After a long day with baby, mom is more than ready to hand her little one off to dad. The problem? Baby wants mama, and only mama. What’s a willing and capable dad to do when an infant seems to always prefer to be with mom?
Don’t worry, dad. It’s not just you. Almost every baby has a preference for mom, says Dr. Harvey Karp, author of the Happiest Baby on the Block.
“They’re getting their most immediate needs met by their mom on a regular basis many times a day—reward of sweet milk, the feeling of soft skin,” says Karp. “Dads are not usually as involved in meeting the baby’s needs, so they develop a natural preference for their mother.”
So one of the best ways to help your baby get used to being with dad is to get in there and get your hands dirty—giving baths, changing diapers, giving bottles, infant massage and lots of cuddling, especially with skin-to-skin contact.
Karp also tells dads to watch how they handle their babies. Oftentimes, moms use a more gentle touch or speak in a singsong voice, which babies prefer.
“Men oftentimes are more hesitant to do that, but it makes baby feel more comforted,” he says.
There’s one area that men often excel at, says Karp, and that’s getting a baby to sleep. In his book, he covers the 5 S’s—swinging, swaddling, shushing, side position and sucking—and these techniques are where dad can really shine.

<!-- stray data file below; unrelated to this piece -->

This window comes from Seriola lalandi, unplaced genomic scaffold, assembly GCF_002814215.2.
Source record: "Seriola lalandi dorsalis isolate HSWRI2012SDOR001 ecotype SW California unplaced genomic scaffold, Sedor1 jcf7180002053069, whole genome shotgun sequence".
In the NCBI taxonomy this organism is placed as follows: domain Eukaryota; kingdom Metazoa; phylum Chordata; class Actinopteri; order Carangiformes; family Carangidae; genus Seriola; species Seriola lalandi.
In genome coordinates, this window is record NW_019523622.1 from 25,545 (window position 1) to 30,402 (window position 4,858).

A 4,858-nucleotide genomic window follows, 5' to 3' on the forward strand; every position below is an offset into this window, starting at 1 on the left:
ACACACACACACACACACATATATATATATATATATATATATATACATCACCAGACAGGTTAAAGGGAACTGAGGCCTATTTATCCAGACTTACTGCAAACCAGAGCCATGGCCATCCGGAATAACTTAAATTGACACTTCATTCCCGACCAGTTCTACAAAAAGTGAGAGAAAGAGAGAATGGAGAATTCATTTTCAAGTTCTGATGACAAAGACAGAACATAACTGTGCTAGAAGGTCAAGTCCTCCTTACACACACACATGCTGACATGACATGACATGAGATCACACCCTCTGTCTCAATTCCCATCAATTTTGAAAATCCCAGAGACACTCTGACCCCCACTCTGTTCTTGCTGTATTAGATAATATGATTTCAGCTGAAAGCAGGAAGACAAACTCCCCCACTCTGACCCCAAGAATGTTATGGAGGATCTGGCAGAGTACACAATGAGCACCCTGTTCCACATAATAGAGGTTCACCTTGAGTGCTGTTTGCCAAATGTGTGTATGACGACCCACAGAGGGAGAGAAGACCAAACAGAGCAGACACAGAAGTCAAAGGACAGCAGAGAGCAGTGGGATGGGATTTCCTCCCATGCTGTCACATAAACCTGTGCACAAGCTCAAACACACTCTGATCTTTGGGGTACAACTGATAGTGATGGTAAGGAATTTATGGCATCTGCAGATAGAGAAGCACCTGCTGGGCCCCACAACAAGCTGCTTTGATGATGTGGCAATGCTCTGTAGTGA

“Swaddling is like an engineering job. Men have arms that are a little longer and stronger for holding,” says Karp. “Men tend to shush a little louder and jiggle a little more, and many babies need that to get to sleep.”
Dr. Laura Markham, child psychologist and author of AhaParenting.com, recommends that dads look for bonding experiences when their babies are already in a good mood. That’s a great time to play peek-a-boo or look at a toy or book together, she says. Creating those positive experiences when your baby is already happy will help to set the stage for when she’s a bit more cranky.
So what should dad do when “happy baby” has left the building?
The number one thing Markham recommends is to stay calm. Human brains are wired with “mirror neurons,” she says, which allow our brains to take on other people’s emotions.
“If dad can stay calm, the baby is going to pick up from dad that it’s not an emergency,” says Markham. “At that point, the baby begins to calm down, and once the alert system is calmed down, then the baby looks at who they’re with, and says, ‘Oh, I’m with dad. Dad’s making everything safe.’”
But staying calm isn’t so easy, especially when dad feels like he’s not enough.
“A dad thinks to himself, ‘I’m stuck with this baby who just wants to be with mom, and he’s rejecting me. I’m standing between my child and his mother,’” Markham says.
If you feel these kinds of thoughts coming on, do your best to try to let those feelings go.
“With children of all ages, the best way to deal with their behavior is to start by not taking it personally,” she says. “It’s always a good idea to start by taking a deep breath and start by reminding yourself: ‘This is about them. This is not about me.’”
But if baby’s preference for mom seems like it will never end, just wait a few months. Karp says all of this crying for mama will go away eventually.
“There’s payback,” says Karp. “All of that can shift around dramatically when the child is 1-½ to 2, when they love newness and novelty. Then dads can become the heroes, and moms become yesterday’s fish.”
Megan Cottrell is a freelance writer and mom with a young son.
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